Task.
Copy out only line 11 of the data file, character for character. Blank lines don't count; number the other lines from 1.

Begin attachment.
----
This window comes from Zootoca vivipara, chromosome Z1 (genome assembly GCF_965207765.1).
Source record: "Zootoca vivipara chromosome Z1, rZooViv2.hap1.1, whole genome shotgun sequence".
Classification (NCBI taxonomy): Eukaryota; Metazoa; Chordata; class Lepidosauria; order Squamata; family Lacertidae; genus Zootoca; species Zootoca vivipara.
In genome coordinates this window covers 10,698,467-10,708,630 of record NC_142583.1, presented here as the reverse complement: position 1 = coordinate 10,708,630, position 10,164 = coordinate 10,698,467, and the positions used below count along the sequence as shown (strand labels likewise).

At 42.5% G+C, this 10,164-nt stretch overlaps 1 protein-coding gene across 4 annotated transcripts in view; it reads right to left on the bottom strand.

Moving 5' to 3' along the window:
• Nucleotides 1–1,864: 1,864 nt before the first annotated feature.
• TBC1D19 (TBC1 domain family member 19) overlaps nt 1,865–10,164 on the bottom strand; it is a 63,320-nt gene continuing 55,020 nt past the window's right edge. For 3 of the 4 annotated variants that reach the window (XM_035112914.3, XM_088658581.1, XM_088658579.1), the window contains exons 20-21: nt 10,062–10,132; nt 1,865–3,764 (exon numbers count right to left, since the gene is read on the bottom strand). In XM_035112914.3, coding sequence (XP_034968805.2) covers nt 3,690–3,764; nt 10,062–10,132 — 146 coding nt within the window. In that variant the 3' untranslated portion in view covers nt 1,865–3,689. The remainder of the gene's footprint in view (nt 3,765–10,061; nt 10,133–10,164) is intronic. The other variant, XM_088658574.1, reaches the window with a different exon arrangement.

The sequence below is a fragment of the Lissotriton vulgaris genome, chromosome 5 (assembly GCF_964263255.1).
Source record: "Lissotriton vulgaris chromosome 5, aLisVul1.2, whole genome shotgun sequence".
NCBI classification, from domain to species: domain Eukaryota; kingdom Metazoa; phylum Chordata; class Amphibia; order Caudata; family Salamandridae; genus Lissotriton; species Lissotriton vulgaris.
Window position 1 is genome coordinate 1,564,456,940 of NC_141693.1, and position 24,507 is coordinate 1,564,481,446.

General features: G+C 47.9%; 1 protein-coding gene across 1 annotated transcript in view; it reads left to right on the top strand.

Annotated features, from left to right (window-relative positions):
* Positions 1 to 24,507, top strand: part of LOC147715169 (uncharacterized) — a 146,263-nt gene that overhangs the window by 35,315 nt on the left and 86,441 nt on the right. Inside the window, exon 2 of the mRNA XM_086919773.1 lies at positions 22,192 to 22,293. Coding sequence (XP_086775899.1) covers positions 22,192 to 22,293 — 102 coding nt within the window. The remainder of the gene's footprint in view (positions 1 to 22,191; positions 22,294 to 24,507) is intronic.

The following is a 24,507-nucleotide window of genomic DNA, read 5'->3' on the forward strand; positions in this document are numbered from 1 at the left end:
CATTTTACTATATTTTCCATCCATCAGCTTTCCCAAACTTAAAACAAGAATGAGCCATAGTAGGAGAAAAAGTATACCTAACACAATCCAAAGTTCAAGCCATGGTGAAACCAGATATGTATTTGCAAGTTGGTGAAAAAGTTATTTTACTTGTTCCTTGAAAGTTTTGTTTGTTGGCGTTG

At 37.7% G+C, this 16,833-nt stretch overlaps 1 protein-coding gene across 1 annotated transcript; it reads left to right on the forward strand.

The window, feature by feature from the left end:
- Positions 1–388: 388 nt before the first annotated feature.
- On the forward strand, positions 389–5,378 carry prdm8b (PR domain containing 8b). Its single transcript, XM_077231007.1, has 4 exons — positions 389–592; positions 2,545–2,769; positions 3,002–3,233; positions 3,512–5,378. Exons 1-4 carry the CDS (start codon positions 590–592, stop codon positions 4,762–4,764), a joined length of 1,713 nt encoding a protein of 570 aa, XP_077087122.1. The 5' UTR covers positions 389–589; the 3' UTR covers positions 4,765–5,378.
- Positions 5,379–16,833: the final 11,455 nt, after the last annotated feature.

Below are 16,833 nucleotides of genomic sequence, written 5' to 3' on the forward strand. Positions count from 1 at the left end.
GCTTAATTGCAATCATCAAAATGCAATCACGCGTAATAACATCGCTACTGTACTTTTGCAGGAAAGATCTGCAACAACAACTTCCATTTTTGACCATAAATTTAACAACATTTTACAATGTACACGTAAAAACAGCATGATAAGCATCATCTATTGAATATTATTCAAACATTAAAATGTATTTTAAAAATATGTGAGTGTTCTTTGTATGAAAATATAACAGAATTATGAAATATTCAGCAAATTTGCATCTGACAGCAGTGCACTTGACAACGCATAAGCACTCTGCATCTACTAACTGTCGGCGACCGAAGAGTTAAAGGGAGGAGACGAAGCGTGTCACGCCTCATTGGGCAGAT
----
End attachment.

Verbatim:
NCBI classification, from domain to species: domain Eukaryota; kingdom Metazoa; phylum Chordata; class Amphibia; order Caudata; family Salamandridae; genus Lissotriton; species Lissotriton vulgaris.